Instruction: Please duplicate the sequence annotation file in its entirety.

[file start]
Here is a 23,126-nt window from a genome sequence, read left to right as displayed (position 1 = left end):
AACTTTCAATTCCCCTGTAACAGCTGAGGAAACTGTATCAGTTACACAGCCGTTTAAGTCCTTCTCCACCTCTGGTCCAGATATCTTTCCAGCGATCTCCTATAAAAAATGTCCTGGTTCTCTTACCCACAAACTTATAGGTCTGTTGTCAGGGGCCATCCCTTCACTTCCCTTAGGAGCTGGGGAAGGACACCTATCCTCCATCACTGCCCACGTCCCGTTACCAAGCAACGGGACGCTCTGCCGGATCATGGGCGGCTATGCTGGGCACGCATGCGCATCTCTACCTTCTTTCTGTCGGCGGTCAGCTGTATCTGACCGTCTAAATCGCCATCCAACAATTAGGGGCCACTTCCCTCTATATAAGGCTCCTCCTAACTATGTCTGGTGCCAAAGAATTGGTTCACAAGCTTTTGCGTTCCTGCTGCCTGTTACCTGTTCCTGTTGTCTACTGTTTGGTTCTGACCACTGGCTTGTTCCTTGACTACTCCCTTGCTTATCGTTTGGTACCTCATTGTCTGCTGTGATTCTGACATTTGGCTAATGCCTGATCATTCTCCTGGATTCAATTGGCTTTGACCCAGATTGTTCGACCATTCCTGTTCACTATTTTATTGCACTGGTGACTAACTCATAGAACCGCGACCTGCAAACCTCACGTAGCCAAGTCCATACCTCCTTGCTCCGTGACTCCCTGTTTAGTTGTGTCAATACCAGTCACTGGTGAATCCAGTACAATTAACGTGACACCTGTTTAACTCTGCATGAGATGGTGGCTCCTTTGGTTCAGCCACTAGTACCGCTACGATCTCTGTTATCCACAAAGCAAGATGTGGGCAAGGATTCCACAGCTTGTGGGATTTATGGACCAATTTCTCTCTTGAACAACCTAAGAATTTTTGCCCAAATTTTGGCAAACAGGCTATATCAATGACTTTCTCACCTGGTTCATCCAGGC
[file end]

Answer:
Here is a 23,126-nt window from a genome sequence, read left to right as displayed (position 1 = left end):
AACTTTCAATTCCCCTGTAACAGCTGAGGAAACTGTATCAGTTACACAGCCGTTTAAGTCCTTCTCCACCTCTGGTCCAGATATCTTTCCAGCGATCTCCTATAAAAAATGTCCTGGTTCTCTTACCCACAAACTTATAGGTCTGTTGTCAGGGGCCATCCCTTCACTTCCCTTAGGAGCTGGGGAAGGACACCTATCCTCCATCACTGCCCACGTCCCGTTACCAAGCAACGGGACGCTCTGCCGGATCATGGGCGGCTATGCTGGGCACGCATGCGCATCTCTACCTTCTTTCTGTCGGCGGTCAGCTGTATCTGACCGTCTAAATCGCCATCCAACAATTAGGGGCCACTTCCCTCTATATAAGGCTCCTCCTAACTATGTCTGGTGCCAAAGAATTGGTTCACAAGCTTTTGCGTTCCTGCTGCCTGTTACCTGTTCCTGTTGTCTACTGTTTGGTTCTGACCACTGGCTTGTTCCTTGACTACTCCCTTGCTTATCGTTTGGTACCTCATTGTCTGCTGTGATTCTGACATTTGGCTAATGCCTGATCATTCTCCTGGATTCAATTGGCTTTGACCCAGATTGTTCGACCATTCCTGTTCACTATTTTATTGCACTGGTGACTAACTCATAGAACCGCGACCTGCAAACCTCACGTAGCCAAGTCCATACCTCCTTGCTCCGTGACTCCCTGTTTAGTTGTGTCAATACCAGTCACTGGTGAATCCAGTACAATTAACGTGACACCTGTTTAACTCTGCATGAGATGGTGGCTCCTTTGGTTCAGCCACTAGTACCGCTACGATCTCTGTTATCCACAAAGCAAGATGTGGGCAAGGATTCCACAGCTTGTGGGATTTATGGACCAATTTCTCTCTTGAACAACCTAAGAATTTTTGCCCAAATTTTGGCAAACAGGCTATATCAATGACTTTCTCACCTGGTTCATCCAGGC